All of this to say, we should be more interested in developing meaningful relationships and becoming discipled rather than putting on the biggest show.  It’s easy to think that we need the coolest stage, most advanced video team, or the coolest new music to reach new people for Jesus.  But that’s not what we long for in any other aspect of life.  To be human is to be known, and that’s more important than how many people come to every event or service that we have.  

And the truth is, we have the gospel, and a message of love and intimacy from the God of the universe, that’s a good message to have, so let’s tell it!  I know that there’s a need to “account” for what we’re doing as the church, but so many times we get lost in the number of people we have present as opposed to the amount of people that we have engaged.  If we want to build the church up again, we need more engaged people to minister and love the present people.

  1. Unexplained expectations are destined to become unmet expectations.

As we talked about on the podcast, I used to be in the Army, and the army—like many other professions—has a lot of inside lingo.  This is true for the church too, and with this inside language, we have a lot of un-said expectations.  If we’re to reach new people with the message and love of Jesus, we need to make it abundantly clear what the message is, and what the expectations are.  I had lunch with a mentor of mine last year and he pointed out that if we don’t tell people what the expectations are, then we can’t be disappointed when they don’t meet those expectations.

I began to see that for so long in ministry, I was getting disappointed in people not “doing” or “saying” the right thing, not changing their lives to follow God. However, I had never taken the time to stop and explain to them what I was expecting, and why it was important!  So, in my own ministry, I have started doing that a lot more. I don’t just tell people what we’re doing, but why we’re doing it, what the expectations are, and how it helps us become better disciples of Jesus.  We are now living in a post-Christian culture, so we can no longer assume that people know why it is that we say and do the things that we do, and why they should follow us.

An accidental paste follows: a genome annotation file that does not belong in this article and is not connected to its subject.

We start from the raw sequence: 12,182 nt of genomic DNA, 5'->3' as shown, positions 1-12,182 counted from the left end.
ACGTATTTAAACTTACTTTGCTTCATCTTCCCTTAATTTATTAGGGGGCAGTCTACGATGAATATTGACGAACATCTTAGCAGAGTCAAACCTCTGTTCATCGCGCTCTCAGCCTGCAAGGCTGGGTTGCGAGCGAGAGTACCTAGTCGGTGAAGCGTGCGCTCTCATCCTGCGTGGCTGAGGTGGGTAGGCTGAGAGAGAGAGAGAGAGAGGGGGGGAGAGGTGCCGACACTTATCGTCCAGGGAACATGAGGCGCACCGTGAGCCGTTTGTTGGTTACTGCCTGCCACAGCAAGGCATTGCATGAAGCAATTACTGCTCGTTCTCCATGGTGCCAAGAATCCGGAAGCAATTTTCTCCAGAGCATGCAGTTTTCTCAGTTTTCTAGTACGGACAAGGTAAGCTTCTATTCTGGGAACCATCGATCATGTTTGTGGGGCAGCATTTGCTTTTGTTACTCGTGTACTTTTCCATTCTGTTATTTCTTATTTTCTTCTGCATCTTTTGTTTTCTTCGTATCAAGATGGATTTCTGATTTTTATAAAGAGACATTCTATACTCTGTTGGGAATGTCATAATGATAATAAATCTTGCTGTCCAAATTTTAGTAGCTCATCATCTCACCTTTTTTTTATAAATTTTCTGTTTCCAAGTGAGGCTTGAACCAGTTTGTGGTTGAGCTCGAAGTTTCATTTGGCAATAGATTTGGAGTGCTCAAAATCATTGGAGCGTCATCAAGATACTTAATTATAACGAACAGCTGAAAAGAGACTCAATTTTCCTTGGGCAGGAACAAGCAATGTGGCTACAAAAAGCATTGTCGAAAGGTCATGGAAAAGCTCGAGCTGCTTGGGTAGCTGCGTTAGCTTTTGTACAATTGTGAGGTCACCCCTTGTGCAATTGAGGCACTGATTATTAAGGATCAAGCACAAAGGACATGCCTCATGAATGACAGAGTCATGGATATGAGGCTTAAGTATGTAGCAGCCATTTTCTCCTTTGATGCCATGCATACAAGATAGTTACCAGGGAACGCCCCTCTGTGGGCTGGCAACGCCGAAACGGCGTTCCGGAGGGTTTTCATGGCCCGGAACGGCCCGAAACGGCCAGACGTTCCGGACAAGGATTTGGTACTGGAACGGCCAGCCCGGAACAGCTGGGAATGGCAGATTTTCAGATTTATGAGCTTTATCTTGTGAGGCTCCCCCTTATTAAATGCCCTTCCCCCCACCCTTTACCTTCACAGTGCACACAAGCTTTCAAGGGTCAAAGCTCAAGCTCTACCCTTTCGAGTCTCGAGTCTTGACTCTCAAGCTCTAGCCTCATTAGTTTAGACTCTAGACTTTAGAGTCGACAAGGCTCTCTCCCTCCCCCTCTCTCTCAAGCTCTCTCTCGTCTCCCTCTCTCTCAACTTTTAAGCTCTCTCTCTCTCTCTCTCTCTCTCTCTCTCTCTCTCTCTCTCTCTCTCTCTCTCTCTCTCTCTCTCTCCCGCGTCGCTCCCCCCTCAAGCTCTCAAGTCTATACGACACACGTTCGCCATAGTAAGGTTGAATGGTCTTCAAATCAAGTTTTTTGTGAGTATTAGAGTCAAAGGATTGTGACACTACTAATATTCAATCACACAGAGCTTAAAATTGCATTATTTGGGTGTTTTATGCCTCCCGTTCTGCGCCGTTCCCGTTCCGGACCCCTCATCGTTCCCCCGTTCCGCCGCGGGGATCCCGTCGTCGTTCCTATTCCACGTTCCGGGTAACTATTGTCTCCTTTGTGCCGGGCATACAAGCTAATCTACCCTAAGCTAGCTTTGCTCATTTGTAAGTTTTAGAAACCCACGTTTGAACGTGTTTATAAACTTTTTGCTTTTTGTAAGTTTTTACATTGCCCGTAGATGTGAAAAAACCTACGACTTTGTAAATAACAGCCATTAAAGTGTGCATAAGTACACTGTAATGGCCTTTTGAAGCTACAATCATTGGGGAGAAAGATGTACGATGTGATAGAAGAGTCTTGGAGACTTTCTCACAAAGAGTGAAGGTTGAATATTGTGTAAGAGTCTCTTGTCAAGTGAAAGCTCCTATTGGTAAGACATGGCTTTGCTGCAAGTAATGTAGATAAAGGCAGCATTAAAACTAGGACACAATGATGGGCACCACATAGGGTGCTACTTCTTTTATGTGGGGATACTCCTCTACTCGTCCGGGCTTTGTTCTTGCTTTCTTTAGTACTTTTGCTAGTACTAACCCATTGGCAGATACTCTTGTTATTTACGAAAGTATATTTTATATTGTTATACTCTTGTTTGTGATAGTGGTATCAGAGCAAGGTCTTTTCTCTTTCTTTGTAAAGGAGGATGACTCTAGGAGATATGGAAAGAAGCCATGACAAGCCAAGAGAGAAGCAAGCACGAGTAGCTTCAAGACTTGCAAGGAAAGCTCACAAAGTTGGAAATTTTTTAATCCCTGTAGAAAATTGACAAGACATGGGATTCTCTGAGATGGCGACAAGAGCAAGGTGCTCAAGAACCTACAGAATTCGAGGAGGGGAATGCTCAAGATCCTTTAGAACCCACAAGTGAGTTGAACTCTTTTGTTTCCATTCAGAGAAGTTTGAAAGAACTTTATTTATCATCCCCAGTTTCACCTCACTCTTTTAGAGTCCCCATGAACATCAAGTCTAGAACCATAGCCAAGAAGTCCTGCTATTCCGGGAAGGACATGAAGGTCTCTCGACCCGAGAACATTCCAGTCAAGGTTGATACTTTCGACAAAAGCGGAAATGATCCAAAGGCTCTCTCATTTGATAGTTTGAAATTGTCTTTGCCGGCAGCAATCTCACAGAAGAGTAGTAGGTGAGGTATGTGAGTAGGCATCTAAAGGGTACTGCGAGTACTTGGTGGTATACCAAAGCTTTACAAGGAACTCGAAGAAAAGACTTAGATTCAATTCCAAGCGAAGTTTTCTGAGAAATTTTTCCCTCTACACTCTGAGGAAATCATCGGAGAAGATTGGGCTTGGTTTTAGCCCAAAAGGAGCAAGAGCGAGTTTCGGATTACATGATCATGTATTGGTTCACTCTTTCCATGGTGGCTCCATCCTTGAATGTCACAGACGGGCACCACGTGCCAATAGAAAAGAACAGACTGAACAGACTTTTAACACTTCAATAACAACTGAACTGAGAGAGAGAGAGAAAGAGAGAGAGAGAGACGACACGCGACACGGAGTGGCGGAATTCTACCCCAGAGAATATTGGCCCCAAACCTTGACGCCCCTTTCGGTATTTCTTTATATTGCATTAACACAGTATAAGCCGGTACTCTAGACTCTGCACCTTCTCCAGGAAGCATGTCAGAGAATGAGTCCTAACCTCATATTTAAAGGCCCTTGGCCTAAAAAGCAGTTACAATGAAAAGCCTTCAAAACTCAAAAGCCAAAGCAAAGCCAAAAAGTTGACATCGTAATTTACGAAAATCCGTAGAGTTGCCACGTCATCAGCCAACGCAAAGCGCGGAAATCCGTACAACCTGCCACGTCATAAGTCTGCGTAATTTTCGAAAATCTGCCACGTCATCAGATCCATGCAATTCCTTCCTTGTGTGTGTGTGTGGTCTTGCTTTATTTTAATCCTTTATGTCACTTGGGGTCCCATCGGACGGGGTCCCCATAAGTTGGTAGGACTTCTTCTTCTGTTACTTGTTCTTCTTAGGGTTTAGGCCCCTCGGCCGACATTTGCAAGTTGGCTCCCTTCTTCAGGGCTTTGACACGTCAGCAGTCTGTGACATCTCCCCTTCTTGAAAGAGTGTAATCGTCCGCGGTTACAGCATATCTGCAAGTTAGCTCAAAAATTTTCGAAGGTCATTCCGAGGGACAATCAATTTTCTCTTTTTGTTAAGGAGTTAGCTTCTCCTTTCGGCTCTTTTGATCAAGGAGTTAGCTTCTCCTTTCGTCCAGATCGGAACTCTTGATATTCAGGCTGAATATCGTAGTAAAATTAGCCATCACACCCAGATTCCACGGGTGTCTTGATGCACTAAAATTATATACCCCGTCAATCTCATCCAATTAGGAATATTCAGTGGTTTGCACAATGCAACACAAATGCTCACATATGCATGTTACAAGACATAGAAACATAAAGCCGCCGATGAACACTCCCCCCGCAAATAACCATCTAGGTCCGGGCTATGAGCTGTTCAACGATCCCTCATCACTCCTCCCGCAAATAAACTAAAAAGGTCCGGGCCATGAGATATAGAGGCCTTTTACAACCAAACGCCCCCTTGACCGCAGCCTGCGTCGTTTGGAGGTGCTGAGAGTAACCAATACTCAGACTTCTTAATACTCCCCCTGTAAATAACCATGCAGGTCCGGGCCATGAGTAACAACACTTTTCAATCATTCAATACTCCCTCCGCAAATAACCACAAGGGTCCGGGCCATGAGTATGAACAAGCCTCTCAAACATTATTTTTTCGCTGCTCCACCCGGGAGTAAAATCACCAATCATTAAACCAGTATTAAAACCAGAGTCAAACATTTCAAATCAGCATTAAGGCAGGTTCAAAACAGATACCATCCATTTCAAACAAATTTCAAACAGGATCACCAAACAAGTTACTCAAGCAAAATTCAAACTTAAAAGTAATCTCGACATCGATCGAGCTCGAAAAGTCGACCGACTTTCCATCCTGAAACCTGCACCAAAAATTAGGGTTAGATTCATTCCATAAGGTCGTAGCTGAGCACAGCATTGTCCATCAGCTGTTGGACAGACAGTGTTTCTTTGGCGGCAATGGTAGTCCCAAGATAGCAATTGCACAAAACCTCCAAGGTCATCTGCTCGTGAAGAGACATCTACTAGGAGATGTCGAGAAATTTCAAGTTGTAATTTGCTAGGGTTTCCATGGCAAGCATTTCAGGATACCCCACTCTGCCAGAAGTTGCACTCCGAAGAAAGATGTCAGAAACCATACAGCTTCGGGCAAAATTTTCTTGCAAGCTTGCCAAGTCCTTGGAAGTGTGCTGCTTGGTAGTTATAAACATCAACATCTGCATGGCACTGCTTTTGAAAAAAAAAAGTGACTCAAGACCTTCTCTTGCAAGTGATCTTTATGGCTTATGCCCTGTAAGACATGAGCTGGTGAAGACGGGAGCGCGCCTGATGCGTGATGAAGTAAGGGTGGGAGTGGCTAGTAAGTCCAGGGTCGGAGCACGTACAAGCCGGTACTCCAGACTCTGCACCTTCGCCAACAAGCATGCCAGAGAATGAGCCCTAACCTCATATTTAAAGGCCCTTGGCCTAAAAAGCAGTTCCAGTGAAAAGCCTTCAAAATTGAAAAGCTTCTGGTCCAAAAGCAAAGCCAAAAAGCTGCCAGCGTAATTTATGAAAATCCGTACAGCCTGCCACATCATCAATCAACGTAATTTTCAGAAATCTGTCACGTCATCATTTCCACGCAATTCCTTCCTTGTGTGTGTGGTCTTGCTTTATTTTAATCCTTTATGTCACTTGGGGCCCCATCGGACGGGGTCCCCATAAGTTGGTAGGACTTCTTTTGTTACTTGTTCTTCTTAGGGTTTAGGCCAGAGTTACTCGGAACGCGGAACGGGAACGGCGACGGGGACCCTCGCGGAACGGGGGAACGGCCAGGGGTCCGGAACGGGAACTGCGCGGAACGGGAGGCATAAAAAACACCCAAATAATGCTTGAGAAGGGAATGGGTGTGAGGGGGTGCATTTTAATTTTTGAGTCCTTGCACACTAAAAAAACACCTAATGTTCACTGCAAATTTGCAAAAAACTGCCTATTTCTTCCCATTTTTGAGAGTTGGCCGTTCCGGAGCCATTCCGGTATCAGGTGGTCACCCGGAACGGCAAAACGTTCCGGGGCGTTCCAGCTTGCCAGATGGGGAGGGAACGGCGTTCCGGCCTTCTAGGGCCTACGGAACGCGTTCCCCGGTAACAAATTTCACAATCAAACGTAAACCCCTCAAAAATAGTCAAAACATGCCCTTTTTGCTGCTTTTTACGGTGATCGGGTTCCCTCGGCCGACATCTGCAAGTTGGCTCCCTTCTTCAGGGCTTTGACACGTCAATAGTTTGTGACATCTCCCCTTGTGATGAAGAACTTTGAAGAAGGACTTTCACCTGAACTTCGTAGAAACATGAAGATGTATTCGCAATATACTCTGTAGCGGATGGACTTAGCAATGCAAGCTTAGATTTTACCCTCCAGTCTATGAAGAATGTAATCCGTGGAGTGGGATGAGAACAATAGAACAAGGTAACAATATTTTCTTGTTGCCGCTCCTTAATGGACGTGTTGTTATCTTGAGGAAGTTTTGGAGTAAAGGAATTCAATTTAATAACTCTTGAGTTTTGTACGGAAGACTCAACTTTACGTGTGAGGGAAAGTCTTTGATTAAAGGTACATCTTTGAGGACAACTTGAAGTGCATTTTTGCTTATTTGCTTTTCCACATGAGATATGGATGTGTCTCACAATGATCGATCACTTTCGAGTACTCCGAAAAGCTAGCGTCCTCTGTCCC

If they don’t know, then they won’t grow!

This is by no means a complete list of insights I’ve had about growing and bringing the church into the future.  But I hope that these three insights can help you along your journey, and help you understand how to help build up the church and how to move forward into the culture that we have, instead of hoping the old culture comes back.  In the end, I think living and ministering in a post-Christian culture is exciting because it invites us into discovering new ways of being the church.  If the things of the past aren’t working, then how can we re-imagine the church today and moving forward?

I don’t have all of the answers, but I hope that you join me in praying and dreaming for what’s to come!

This isn’t Ryans first blog post at the Millennial Pastor! Check out his thoughts on “Memories and the Church” by clicking the image!